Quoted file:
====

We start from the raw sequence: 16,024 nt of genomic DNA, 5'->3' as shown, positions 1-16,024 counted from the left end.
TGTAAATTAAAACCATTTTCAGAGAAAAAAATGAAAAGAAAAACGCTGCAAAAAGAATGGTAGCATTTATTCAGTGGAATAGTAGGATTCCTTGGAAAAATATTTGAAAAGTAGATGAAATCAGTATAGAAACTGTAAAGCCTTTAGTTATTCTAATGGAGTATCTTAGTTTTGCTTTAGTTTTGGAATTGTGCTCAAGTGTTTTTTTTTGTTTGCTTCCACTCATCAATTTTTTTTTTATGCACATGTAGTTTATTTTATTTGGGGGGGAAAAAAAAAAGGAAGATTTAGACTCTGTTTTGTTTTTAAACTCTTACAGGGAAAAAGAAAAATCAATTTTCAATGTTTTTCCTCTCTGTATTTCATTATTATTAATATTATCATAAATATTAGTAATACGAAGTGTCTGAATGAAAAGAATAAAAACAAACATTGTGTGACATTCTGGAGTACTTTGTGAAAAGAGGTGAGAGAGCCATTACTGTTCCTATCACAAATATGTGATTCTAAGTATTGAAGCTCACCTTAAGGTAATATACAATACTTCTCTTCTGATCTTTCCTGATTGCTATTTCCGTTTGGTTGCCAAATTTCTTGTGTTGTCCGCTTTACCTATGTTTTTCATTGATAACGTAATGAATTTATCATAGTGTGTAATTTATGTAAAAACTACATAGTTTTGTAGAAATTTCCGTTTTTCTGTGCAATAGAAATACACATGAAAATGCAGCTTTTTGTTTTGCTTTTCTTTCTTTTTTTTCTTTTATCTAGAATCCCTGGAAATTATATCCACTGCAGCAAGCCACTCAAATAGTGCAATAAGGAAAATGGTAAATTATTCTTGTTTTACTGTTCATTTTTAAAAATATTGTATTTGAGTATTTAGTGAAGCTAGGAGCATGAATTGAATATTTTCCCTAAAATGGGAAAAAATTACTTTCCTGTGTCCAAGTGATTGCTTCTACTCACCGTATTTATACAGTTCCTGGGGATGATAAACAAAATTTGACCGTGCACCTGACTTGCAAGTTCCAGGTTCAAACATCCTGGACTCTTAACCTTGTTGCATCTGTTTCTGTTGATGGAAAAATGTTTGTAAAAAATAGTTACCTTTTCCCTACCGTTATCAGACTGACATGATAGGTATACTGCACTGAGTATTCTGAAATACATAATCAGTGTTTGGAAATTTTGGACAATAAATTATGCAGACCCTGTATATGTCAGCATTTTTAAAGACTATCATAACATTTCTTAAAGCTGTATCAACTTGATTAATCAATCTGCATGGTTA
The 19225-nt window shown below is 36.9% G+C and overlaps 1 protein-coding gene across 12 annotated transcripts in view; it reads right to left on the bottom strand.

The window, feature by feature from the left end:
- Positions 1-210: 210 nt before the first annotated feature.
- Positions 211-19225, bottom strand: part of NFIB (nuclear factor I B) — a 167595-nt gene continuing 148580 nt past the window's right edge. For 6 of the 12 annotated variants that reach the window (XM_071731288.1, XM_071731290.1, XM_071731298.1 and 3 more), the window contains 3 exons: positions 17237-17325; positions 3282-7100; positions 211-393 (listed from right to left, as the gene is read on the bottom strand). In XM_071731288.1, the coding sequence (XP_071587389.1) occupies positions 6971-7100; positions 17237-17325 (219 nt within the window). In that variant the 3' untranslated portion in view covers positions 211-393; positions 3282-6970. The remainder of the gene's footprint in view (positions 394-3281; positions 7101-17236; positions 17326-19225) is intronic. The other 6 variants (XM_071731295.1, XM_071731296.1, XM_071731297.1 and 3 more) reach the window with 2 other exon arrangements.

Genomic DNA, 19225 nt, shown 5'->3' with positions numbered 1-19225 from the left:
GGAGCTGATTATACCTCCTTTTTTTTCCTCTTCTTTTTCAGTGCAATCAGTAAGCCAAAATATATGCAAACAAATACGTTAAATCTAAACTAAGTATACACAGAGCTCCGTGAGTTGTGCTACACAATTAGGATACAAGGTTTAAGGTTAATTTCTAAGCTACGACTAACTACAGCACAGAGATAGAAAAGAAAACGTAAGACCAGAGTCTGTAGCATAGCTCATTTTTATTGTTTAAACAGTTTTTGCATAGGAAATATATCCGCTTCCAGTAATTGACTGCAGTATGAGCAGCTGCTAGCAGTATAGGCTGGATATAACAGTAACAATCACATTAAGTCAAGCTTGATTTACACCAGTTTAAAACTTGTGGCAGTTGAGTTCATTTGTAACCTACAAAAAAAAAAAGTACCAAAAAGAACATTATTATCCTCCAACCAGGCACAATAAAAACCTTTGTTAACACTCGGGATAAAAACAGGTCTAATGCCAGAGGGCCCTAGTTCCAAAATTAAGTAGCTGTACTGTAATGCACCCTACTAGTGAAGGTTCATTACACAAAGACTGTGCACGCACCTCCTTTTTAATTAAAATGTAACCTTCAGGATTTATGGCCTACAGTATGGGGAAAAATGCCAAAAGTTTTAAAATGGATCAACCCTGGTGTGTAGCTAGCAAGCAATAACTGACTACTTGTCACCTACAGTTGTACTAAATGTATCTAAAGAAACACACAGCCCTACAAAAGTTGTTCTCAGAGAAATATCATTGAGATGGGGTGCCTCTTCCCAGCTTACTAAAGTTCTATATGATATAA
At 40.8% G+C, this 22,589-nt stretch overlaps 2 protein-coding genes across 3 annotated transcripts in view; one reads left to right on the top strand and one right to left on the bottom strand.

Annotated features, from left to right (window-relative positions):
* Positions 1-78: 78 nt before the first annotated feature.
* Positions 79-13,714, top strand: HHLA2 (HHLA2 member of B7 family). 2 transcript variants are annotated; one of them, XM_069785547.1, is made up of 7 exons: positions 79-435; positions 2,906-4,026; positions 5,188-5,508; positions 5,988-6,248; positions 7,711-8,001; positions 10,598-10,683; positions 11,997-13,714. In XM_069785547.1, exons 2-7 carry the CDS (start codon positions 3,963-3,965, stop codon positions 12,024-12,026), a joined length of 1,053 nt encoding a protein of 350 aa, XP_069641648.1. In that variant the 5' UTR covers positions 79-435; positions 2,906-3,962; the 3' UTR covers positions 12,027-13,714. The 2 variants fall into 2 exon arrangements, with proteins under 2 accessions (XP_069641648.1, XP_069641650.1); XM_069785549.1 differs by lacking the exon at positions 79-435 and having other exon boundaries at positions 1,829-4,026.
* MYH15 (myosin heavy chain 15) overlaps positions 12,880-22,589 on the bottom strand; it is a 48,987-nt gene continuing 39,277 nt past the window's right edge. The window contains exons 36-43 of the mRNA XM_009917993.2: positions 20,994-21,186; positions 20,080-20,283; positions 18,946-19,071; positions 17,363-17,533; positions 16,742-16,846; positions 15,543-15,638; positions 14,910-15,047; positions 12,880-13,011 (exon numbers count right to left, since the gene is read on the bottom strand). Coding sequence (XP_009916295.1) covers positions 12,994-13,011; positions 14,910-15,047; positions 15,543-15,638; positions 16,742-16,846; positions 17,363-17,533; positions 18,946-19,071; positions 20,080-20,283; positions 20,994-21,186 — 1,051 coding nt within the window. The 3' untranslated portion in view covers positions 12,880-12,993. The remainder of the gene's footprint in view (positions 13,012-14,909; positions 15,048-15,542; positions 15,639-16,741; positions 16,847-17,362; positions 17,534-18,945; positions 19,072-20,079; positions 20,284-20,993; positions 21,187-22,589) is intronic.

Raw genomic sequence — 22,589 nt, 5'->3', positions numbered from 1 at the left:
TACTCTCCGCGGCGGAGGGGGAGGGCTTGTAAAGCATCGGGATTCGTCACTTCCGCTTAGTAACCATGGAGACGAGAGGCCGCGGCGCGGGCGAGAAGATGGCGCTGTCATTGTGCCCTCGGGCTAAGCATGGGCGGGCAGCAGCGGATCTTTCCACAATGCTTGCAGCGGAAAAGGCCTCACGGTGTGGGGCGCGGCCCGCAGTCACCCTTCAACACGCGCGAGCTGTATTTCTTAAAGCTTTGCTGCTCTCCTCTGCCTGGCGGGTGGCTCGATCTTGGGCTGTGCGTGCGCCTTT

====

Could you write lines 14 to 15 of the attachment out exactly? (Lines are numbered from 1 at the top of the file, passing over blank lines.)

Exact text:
Raw genomic sequence — 22,589 nt, 5'->3', positions numbered from 1 at the left:
TACTCTCCGCGGCGGAGGGGGAGGGCTTGTAAAGCATCGGGATTCGTCACTTCCGCTTAGTAACCATGGAGACGAGAGGCCGCGGCGCGGGCGAGAAGATGGCGCTGTCATTGTGCCCTCGGGCTAAGCATGGGCGGGCAGCAGCGGATCTTTCCACAATGCTTGCAGCGGAAAAGGCCTCACGGTGTGGGGCGCGGCCCGCAGTCACCCTTCAACACGCGCGAGCTGTATTTCTTAAAGCTTTGCTGCTCTCCTCTGCCTGGCGGGTGGCTCGATCTTGGGCTGTGCGTGCGCCTTT